From the brilliant mind that brought us ‘What Kind of Runner Are You?’ comes this next piece about the people who might be flying by as you try to ponder that first bit.
By Dan Dipiro
One of the great things about running is that all kinds of people can get pretty darn good at it, so long as they put in their miles.
One of the bad things about running is that you can put in quite a few miles, start to think you’re getting pretty good, and then get passed by all kinds of people.
Here’s a little list of some of the people who may catch you by surprise and kick your fanny out there on the race course.
Ever see a speed walker? Ha, ha, ha! They look pretty funny walking like that, don’t they?
Cross paths with a good one, though, and you won’t think speed walking is so laughable. Take, for example, the winning walker of last year’s Seacoast Half Marathon in Portsmouth, New Hampshire. Adrian Blocki walked a 7:04 pace for 13.1 miles, for a 1:32:31.
Blocki didn’t just win the walking division. Of the 1,125 people who ran the race, he beat 1,096 of them. That’s right. Only the top 29 runners beat this walker.
Oof. This one can be painful for any adult. Painful to experience. And painful to witness.
There isn’t a much sadder sight in sports than an old three-sport-varsity letterman — once the town hero — sprinting for the finish line of a 5K fundraiser, red faced, belly bouncing, and unable to catch the 5th-grader dashing effortlessly ahead of him.
Later, in the food tent, the old jock may tell buddies and family members that he “let the kid win.” But you’ll know what you saw. And you won’t soon erase the memory. Or the lesson learned: little kids can be fast.
Robotics Team Captains
Yeah, racing with competence does not necessarily require a heck of a lot of…well…hand-eye coordination, athleticism, or cool.
If you’re used to hopping into new sports, and doing well right away, because you are a gifted, confident athlete, you could be in for a humbling surprise when the guy who captained the robotics team and brought LARP to your high school goes flying by.*
*My apologies for perpetuating stereotypes about those with penchants for robotics and LARP. By all means, exact your revenge by beating me in road races and by leading successful professional lives in STEM fields and the theater arts, while this pathetic old runner goes blogging on and on…. (Who even blogs anymore?)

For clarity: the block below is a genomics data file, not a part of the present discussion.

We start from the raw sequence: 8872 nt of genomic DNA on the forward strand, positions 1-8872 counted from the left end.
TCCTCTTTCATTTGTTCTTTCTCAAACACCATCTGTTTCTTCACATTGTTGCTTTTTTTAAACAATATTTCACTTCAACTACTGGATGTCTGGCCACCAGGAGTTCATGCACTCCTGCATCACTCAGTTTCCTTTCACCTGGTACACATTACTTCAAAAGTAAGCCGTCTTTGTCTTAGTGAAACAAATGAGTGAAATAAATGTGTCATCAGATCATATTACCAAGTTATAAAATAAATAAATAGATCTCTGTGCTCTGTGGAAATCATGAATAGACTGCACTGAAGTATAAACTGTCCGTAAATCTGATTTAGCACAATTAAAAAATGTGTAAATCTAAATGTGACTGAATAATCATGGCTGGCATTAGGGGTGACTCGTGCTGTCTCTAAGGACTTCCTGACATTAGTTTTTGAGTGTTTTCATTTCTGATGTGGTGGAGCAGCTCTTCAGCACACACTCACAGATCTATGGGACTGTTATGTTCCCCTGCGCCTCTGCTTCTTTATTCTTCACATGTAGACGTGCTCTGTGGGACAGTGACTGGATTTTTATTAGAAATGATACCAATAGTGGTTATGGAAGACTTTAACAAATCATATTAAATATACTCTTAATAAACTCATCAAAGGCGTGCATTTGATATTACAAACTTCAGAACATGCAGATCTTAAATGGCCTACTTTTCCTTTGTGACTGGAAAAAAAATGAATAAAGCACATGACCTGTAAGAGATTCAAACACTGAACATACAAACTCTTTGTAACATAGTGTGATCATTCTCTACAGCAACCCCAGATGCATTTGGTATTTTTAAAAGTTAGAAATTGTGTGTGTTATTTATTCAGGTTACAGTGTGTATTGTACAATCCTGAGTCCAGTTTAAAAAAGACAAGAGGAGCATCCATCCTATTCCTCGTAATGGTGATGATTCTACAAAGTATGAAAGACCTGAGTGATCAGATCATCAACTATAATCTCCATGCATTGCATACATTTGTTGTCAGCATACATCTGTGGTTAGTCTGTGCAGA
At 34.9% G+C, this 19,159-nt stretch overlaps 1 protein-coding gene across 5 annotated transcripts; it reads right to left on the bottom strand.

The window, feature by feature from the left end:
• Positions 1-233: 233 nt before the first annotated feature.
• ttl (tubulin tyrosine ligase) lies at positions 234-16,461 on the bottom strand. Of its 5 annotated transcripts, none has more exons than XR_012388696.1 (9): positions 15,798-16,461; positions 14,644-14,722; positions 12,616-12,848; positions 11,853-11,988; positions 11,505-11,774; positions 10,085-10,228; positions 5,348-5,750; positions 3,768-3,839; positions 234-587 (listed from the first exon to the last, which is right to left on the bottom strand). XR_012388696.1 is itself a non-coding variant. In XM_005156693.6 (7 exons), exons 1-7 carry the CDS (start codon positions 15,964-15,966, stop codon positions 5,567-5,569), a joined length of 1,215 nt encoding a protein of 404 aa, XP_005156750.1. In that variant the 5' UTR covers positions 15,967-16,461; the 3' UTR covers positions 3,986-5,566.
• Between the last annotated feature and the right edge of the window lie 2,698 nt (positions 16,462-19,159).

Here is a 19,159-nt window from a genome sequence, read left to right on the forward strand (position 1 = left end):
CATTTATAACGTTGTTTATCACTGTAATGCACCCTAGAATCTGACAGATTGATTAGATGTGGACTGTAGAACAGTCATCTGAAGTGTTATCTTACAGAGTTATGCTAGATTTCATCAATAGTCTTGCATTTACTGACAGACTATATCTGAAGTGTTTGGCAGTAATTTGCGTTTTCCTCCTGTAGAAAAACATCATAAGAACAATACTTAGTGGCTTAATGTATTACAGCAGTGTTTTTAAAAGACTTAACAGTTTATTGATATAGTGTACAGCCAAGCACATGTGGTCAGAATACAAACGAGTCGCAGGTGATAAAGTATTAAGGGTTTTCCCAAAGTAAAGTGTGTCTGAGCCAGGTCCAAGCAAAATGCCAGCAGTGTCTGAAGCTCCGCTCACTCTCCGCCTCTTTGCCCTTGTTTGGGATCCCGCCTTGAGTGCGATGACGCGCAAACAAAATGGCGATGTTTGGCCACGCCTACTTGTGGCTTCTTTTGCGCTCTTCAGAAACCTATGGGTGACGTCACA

Can you say “demoralizing,” young lady? I’m sorry, but it’s just the nature of our sport. There are some fast old folks out there, and they will pass you if you’re not ready, no matter what your age.
And by “old,” I don’t mean people in their 50s or 60s — the fastest of them are still winning road races.
I’m talking about people in their 70s and even 80s. If you haven’t trained enough, you could be passed by someone who voted for Eisenhower and retired from his or her career a quarter of a century ago.
Does anything deflate an overly confident road racer like getting passed by a sleeping infant?
Yes. Getting passed by a double stroller bearing two sleeping passengers and the optional mesh stroller bag swinging like a hammock and bulging with Gatorade bottles, spare diapers, a box of wipes, and running clothes peeled off mid-race.
Oh man, that hurts. And it happens. So look out. There are some fit and fast fertile folks out there.
Everyone knows that the best distance runners — men and women — tend to be little and slender. But I emphasize little women here for macho newbies with extra thick skulls. That’s right, macho man, you need to understand this: little women can whip your ass in this sport. So get your ego ready.
Maybe you’ve known some female jocks in your sporting circles? And they were strong women who could help you move, say, a pool table?
Forget about that. The most lethal women in this sport are whippet thin. And the less they look like someone who could push your truck from a ditch, the more you need to be ready for a first-class whuppin.
Not-so-little Women and Men
Just when you think you’ve got this sport figured out — about little, slender people being fast — a chubby racer will come up alongside you and drop you like a moldy cucumber from the bottom of the fridge.
We owe this fact to a rare genetic occurrence: 1 out of 625,000 chubby people is born with a VO2 max rivaling that of a fully-doped Lance Armstrong.** And 1 out of 125 of these people discover their genetic fortune and take up running.***
Should you cross paths with one of these portly assassins, godspeed.
**A fabricated statistic, but I think it’s true.
The Differently Abled
Okay, it wouldn’t be right for me to joke about this one. But I wouldn’t be a good journalist if I didn’t cover this point, so I have to tackle it. (Did he just call himself a “journalist”?) There I go, joking again when I shouldn’t. But back to our topic.
When I was first getting into racing, I was in the middle of this race — the TK O’Malley’s 10K, down on Boston’s south shore — and this guy came hobbling past me with this incredibly awkward gate that had his whole body plunging down low and to the side with every other step.
One of his legs was a lot shorter than the other, and it didn’t move well. It looked withered and rigid — stuck, at the knee, in a partially bent position. But…
This. Guy. Was. Fa. Lying!
Or so I told myself then.
Hang in. It’ll Eventually Work for You.
But let’s end on a positive note.
Even if you are, for whatever reason, taking a beating right now at the hands of speed walkers, children, strollers, and LARPers, you do have something to look forward to.
Keep putting in your miles and eventually you will be the old man or old woman featured in younger racers’ you-won’t-believe-who-passed-me stories.
Be sure to check out Dan’s blog: shodfoot running